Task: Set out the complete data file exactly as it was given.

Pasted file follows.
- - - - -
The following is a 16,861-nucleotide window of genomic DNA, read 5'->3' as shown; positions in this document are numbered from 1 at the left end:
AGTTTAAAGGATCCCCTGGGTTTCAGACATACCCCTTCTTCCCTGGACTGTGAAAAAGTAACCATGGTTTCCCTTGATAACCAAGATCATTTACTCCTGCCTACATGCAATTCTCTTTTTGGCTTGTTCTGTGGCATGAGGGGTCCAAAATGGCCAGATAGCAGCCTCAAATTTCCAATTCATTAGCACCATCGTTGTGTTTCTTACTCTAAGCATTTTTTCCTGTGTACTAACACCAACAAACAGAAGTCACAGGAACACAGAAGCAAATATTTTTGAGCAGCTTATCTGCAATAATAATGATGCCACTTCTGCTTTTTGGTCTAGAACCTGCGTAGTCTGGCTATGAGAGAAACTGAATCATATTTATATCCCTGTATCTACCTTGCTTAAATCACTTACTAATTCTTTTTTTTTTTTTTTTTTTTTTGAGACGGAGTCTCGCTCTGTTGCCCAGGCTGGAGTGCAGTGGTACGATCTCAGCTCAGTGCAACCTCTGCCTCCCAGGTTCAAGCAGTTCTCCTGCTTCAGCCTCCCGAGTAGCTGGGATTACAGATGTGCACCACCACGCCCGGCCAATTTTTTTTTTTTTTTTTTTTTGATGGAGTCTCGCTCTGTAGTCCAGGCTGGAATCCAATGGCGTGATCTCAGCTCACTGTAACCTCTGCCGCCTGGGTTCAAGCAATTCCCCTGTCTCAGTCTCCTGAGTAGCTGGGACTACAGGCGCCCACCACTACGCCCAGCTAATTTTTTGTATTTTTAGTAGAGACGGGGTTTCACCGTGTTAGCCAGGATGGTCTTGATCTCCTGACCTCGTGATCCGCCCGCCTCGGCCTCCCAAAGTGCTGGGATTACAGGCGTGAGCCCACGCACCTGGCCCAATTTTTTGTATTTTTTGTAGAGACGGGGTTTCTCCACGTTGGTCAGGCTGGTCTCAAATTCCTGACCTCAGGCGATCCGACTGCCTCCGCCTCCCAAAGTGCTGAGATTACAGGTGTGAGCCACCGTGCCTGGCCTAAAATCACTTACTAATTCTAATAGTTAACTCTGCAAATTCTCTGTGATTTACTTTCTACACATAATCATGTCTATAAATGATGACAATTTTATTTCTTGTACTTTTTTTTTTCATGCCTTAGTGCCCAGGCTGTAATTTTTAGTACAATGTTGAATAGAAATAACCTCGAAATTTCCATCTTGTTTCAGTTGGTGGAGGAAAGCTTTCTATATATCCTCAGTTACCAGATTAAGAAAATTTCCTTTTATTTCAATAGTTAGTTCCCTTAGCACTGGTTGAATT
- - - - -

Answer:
The following is a 16,861-nucleotide window of genomic DNA, read 5'->3' as shown; positions in this document are numbered from 1 at the left end:
AGTTTAAAGGATCCCCTGGGTTTCAGACATACCCCTTCTTCCCTGGACTGTGAAAAAGTAACCATGGTTTCCCTTGATAACCAAGATCATTTACTCCTGCCTACATGCAATTCTCTTTTTGGCTTGTTCTGTGGCATGAGGGGTCCAAAATGGCCAGATAGCAGCCTCAAATTTCCAATTCATTAGCACCATCGTTGTGTTTCTTACTCTAAGCATTTTTTCCTGTGTACTAACACCAACAAACAGAAGTCACAGGAACACAGAAGCAAATATTTTTGAGCAGCTTATCTGCAATAATAATGATGCCACTTCTGCTTTTTGGTCTAGAACCTGCGTAGTCTGGCTATGAGAGAAACTGAATCATATTTATATCCCTGTATCTACCTTGCTTAAATCACTTACTAATTCTTTTTTTTTTTTTTTTTTTTTTGAGACGGAGTCTCGCTCTGTTGCCCAGGCTGGAGTGCAGTGGTACGATCTCAGCTCAGTGCAACCTCTGCCTCCCAGGTTCAAGCAGTTCTCCTGCTTCAGCCTCCCGAGTAGCTGGGATTACAGATGTGCACCACCACGCCCGGCCAATTTTTTTTTTTTTTTTTTTTTGATGGAGTCTCGCTCTGTAGTCCAGGCTGGAATCCAATGGCGTGATCTCAGCTCACTGTAACCTCTGCCGCCTGGGTTCAAGCAATTCCCCTGTCTCAGTCTCCTGAGTAGCTGGGACTACAGGCGCCCACCACTACGCCCAGCTAATTTTTTGTATTTTTAGTAGAGACGGGGTTTCACCGTGTTAGCCAGGATGGTCTTGATCTCCTGACCTCGTGATCCGCCCGCCTCGGCCTCCCAAAGTGCTGGGATTACAGGCGTGAGCCCACGCACCTGGCCCAATTTTTTGTATTTTTTGTAGAGACGGGGTTTCTCCACGTTGGTCAGGCTGGTCTCAAATTCCTGACCTCAGGCGATCCGACTGCCTCCGCCTCCCAAAGTGCTGAGATTACAGGTGTGAGCCACCGTGCCTGGCCTAAAATCACTTACTAATTCTAATAGTTAACTCTGCAAATTCTCTGTGATTTACTTTCTACACATAATCATGTCTATAAATGATGACAATTTTATTTCTTGTACTTTTTTTTTTCATGCCTTAGTGCCCAGGCTGTAATTTTTAGTACAATGTTGAATAGAAATAACCTCGAAATTTCCATCTTGTTTCAGTTGGTGGAGGAAAGCTTTCTATATATCCTCAGTTACCAGATTAAGAAAATTTCCTTTTATTTCAATAGTTAGTTCCCTTAGCACTGGTTGAATT